Suzanne Talhouk: Don't kill your language
Suzanne Talhouk - Poet and language advocate
Suzanne Talhouk is an advocate for the Arabic language as a tool of power, pride and unity. Full bio
but I wanted to ask you,
on the tag in Arabic?
All right, no problem.
thinking that he misheard.
"The menu (Arabic), please."
"Don't you know what they call it?"
or "menu" (French)."
said the waiter.
as if he was saying to himself,
I wouldn't look at her!"
of saying "menu" in Arabic?
judge a girl as being backward
my own language in my own country?
there are many people like me,
where they involuntarily give up
that has happened to them in the past,
we have of the war!
I learned in Arabic, just to conform?
I tried to understand him.
with the same cruelty that he judged me.
doesn't satisfy today's needs.
an advanced research project,
we use at the airport.
they'd strip us of our clothes.
We could all ask this question!
Where are we to do so?
that we ought to think about.
of other languages
for creative expression in other languages.
he used Arabic.
in the village
smelling a specific smell,
he had enough baggage.
you smell the same smell,
writing in English,
From a village on Mount Lebanon.
no one can argue with.
that if you want to kill a nation,
that developed societies are aware of.
all these nations are aware of this.
to protect their language.
they pay a lot of money to develop it.
hasn't reached us yet,
with the civilized world.
but decided to strive for development,
as they were climbing the ladder,
from Turkey or elsewhere
most of the time.
they had to protect their language.
just words coming out of our mouths.
in our lives,
that is linked to our emotions.
"Freedom, sovereignty, independence,"
in their own mind,
in a specific historical period.
or three words or letters put together.
that relates to how we think,
and how others see us.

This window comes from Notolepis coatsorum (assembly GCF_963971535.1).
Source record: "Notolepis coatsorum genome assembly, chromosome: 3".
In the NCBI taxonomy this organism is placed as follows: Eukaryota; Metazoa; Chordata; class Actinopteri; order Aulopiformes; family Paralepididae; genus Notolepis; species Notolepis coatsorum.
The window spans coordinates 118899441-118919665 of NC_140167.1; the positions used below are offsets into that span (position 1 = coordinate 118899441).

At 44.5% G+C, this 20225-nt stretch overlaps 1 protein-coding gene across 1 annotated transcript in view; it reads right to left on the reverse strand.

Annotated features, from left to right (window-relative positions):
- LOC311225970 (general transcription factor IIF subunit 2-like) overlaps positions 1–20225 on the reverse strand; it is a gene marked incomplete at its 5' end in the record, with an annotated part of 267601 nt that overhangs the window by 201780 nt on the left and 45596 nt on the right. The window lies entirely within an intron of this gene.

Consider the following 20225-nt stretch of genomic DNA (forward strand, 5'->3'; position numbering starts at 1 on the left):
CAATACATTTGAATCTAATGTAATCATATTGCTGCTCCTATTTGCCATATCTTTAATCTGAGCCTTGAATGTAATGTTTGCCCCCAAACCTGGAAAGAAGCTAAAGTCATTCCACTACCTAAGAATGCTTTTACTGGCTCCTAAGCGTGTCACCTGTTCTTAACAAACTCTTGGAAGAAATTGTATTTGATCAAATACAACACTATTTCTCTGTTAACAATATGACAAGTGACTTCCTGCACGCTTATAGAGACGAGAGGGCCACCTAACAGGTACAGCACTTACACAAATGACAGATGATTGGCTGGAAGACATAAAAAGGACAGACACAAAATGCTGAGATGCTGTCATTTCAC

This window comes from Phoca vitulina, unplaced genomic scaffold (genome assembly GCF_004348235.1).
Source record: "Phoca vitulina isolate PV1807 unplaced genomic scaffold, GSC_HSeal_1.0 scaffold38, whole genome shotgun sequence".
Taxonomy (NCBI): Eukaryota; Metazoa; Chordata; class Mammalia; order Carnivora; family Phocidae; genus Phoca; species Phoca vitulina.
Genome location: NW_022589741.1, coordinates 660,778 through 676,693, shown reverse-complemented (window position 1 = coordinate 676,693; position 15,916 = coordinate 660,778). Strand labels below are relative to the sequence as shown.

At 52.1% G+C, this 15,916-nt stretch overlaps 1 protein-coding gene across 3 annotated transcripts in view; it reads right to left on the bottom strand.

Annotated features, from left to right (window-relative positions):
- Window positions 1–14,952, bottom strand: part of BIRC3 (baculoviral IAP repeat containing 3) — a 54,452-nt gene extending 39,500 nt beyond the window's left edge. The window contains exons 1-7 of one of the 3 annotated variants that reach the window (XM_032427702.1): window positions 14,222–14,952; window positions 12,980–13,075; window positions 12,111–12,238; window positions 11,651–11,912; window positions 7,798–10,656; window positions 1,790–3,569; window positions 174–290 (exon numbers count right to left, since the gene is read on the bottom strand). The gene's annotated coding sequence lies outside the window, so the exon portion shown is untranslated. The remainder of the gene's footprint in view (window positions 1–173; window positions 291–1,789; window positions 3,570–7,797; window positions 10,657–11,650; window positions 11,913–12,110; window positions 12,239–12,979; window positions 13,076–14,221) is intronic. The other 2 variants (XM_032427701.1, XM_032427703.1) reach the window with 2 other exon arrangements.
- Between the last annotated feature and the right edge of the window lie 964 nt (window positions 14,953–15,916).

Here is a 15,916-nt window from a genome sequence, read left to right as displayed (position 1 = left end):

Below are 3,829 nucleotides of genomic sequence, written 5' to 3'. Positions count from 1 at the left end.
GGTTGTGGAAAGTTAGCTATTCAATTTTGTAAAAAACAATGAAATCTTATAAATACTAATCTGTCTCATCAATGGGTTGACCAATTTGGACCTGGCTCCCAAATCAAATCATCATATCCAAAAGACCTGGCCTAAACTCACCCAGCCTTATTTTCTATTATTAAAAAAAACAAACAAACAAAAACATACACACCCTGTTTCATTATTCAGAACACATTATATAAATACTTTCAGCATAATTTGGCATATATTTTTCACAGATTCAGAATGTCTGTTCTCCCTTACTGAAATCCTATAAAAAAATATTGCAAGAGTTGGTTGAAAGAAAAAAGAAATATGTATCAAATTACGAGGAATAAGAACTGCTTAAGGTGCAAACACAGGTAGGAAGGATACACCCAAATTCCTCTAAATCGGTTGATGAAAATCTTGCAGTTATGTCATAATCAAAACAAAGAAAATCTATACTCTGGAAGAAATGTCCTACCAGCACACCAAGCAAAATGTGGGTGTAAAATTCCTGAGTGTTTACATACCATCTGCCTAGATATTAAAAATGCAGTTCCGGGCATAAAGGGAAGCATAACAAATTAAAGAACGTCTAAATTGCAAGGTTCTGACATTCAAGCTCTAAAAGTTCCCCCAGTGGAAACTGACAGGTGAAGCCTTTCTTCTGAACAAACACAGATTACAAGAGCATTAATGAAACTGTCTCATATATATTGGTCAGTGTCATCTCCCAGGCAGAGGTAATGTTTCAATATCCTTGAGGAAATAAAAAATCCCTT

whether this guy understands or not?
the freedom (English) slogan?"
and stop talking in vain.
remind us of a specific thing.
who's married to a French man.
"Everything is fine,
asking and trying to translate
'toqborni' for him."
trying to explain it to him.
"How could anyone be this cruel?
that word to her husband,
his way of thinking is different.
"He listens to Fairuz with me,
I tried to translate for him
I listen to Fairuz."
this for him:
and stole you --"
I returned my hands and left you."
the Arabic language?
of the civil society,
the Arabic language.
"Why do you bother?
and go have fun."
launched a slogan that says,
but you reply from the West."
"No! We do not accept this or that."
that way, we wouldn't be understood.
I hate the Arabic language.
our dreams, aspirations and day-to-day life.
and thinks like we do.
but you reply from the West"
yet creative and persuasive.
we launched another campaign
by black and yellow tape
written on it.
Seriously, don't kill your language.
we'd have to find an identity.
of being modern and civilized.
of guys and girls wearing the Arabic letter.
"Ha! You used an English word!"
"No! I adopt the word 'cool.'"
but give me a word that's nicer
"I'm going to the world wide web"
We shouldn't kid ourselves.
we all have to be convinced
who is bigger
when it comes to language,
what they want.
or build a rocket and so on,
is a creative project.
is the path.
or produce a short film.
back to being number one.
there is a solution!
that a solution exists,
to be part of that solution.
even though my time has finished,
with Latin characters mixed with numbers!
That's not a language.
with a virtual language.
from such a place and rise.
that we can do.
to the necessity of preserving this language.
"This is your father, honey (Arabic)."
"This is your dad, honey (English)."
I promise my daughter Noor,
and hope no one has heard her.
About the speaker:Suzanne Talhouk - Poet and language advocate
Suzanne Talhouk is an advocate for the Arabic language as a tool of power, pride and unity.
Why you should listen
Raised in war-torn Lebanon, Suzanne Talhouk has a masters in physics and a passion for poetry; she has released two collections of poems. Dismayed by what she saw as a lack of power during the recent war in the Middle East, Talhouk saw the Arabic language as medium to unite and empower the Arab world. She launched Feil Amer, an organization that aims to preserve the Arabic language, and to reinstate the pride in young Arabs towards their language.
Suzanne Talhouk | Speaker | TED.com